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Sometimes, in chronic pain, the pain-signaling neurons become hyperexcited and continue to fire despite the absence of the cause of injury. For example, with the herpes-zoster infection (shingles), the rash disappears, leaving no evidence of the virus in the bloodstream, but the damaged nerves continue to fire, causing continuous debilitating pain called post-herpetic neuralgia.
With neuroplasticity, the brain may be rewired to reverse the process that contributes to this chronic pain. Graded motor imagery—visual images—is being used to change the brain’s perception of pain after prolonged pain stimuli. The approach shows promising results in cases of complex regional-pain syndrome, phantom-limb, and chronic back pain.
Change Your Mindset
Think of pain as your body’s alarm system. Sometimes it’s vital for survival, signaling danger. Other times, the alarm keeps sounding after the danger has long passed. Understanding why you have pain may decrease your anxiety and your pain. Education establishes a foundation for managing chronic discomfort. Train your brain to relax by using techniques such as breathing exercises, meditation, yoga, and tai chi. By relieving stress, these activities reduce pain.
Be Positive and Realistic
People who anticipate the worst-case scenario have lower levels of pain tolerance than those with a more positive outlook. Pain is like an unwanted house guest. It will stay for as long as you allow it. In other words, dwelling on your discomfort makes it worse.
Decreasing the expectation of pain can reduce both the pain-related brain activity and the perception of pain intensity. People who accept the existence of chronic pain are more likely to have increased emotional, social, and physical function.
Acknowledge pain as a challenge and do something to manage it effectively.
Fear Makes It Worse
Anticipating pain can be as bad as experiencing it. Your brain expects pain, which disables your body’s ability to regulate discomfort.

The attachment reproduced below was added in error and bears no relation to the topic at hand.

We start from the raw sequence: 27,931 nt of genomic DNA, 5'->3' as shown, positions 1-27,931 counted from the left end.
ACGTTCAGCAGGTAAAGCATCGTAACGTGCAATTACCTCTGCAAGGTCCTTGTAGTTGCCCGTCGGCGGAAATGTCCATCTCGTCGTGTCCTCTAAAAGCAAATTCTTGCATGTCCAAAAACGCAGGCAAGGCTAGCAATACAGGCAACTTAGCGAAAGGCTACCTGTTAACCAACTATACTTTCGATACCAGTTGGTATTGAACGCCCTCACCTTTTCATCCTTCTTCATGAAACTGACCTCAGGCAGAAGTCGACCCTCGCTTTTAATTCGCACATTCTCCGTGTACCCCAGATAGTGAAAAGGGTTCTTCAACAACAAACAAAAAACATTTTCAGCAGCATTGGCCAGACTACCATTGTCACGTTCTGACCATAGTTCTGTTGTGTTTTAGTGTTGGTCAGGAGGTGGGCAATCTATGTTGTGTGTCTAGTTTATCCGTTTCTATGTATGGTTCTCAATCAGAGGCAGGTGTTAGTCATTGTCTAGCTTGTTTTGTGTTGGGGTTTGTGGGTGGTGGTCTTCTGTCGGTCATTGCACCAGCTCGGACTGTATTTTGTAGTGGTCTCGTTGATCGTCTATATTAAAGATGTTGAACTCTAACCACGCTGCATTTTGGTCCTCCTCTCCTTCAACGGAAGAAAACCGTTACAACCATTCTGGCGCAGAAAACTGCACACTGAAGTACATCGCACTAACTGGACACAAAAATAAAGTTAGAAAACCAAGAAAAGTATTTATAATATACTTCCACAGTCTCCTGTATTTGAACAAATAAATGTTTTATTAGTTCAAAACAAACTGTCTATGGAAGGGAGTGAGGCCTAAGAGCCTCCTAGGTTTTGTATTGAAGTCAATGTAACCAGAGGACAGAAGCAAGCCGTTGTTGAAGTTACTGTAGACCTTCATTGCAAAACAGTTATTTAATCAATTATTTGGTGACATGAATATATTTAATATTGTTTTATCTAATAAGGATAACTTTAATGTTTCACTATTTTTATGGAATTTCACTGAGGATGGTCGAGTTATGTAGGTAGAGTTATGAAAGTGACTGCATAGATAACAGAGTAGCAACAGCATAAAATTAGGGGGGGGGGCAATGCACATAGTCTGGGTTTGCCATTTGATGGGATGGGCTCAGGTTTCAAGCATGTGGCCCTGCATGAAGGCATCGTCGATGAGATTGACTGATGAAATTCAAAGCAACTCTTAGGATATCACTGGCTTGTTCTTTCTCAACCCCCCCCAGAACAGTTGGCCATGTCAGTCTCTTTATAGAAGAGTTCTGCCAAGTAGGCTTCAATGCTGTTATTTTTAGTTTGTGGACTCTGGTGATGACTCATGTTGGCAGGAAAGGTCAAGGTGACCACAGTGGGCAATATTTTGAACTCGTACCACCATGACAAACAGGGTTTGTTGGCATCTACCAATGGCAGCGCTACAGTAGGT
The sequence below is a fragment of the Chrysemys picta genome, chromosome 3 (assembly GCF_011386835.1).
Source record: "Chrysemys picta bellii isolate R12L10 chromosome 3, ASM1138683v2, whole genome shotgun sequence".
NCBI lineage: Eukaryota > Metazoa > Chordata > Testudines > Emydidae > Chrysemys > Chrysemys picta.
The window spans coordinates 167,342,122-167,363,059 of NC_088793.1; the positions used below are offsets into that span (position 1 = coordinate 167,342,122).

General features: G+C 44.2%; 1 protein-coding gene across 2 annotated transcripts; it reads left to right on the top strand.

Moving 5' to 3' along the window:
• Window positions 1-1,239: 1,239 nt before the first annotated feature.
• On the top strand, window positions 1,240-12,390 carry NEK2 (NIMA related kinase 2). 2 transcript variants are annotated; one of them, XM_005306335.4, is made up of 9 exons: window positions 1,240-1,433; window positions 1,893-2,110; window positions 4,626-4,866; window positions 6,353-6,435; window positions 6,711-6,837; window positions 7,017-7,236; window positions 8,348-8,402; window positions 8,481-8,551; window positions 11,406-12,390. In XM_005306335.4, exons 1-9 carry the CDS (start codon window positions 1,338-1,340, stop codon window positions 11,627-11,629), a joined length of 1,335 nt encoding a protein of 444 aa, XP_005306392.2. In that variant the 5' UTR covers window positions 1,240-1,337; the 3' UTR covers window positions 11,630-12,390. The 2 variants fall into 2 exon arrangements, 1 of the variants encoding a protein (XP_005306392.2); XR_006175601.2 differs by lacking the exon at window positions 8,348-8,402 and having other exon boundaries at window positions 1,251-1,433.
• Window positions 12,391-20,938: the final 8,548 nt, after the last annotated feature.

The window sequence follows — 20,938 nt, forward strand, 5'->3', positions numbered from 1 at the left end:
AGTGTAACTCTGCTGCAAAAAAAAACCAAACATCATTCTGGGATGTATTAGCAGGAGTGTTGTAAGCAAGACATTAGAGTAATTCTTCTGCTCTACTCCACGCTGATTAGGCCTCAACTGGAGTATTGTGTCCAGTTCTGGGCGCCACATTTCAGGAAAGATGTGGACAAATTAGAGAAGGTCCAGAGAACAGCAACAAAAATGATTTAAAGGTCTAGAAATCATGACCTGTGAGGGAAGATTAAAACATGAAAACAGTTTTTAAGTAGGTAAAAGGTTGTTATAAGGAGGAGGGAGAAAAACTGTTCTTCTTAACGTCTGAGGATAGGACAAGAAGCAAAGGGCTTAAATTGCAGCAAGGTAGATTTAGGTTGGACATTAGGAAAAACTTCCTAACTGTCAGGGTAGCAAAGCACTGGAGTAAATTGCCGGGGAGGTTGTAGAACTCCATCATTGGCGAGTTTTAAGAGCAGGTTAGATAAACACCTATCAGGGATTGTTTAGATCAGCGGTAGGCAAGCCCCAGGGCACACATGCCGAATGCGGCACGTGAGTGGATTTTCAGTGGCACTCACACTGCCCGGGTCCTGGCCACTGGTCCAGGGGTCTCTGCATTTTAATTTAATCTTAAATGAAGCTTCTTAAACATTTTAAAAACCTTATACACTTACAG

Feeling sorry for yourself just worsens things, throwing the gate wide open and transmitting all pain signals to the brain. A positive state of mind—combined with education about the nature of pain and the use of distraction and stress management techniques—helps close the gate, thereby decreasing the intensity of pain signals.
Anticipation and fear of pain may affect your expectations from pain medications or other treatments. Multiple studies have shown that, for some people, placebos are as effective in reducing pain as a prescription medication.
Change your negative attitude toward pain and you’ll notice positive results. Most pain-sufferers feel better once they are satisfied that their pain has been thoroughly evaluated and any disabling medical conditions ruled out.
Moving toward a positive attitude is especially important to avoid secondary problems, such as depression. Chronic pain can affect some people so severely that they need assistance to learn alternative coping mechanisms.
A 2017 study published in the Journal of Traditional and Complementary Medicine found that self-hypnosis/self-care and psychoeducation/physical therapy were associated with greater control and lower disability related to chronic pain.
Pain sensitivity can differ significantly among individuals. Some people can function well when they perceive their pain to be high, while others are unable to do anything, despite having a relatively low pain sensation. The experience of pain can even vary within the same individual.
Brain Scans Can Show Pain
Brain scans can allow researchers to see pain in the brain, measure its intensity, and determine whether a drug is relieving discomfort. The brain’s gray matter contains nerve cells and processes information. People with less gray matter record higher pain-intensity ratings than individuals with more gray matter.
Researchers found evidence that those who practice yoga have more gray matter than those who don’t, and that people with depression have reduced gray matter. The mind-body relationship is real.
Attitude is Hereditary
Attitudes and behavior regarding acute and chronic pain may be passed down from generation to generation. That means if your family members dwell on their pain, so might you. According to a November 2015 study in the journal PAIN, children of one or both parents who have chronic pain are more likely to suffer from it at some point.
To learn more about chronic pain, purchase Managing Your Pain from University Health News.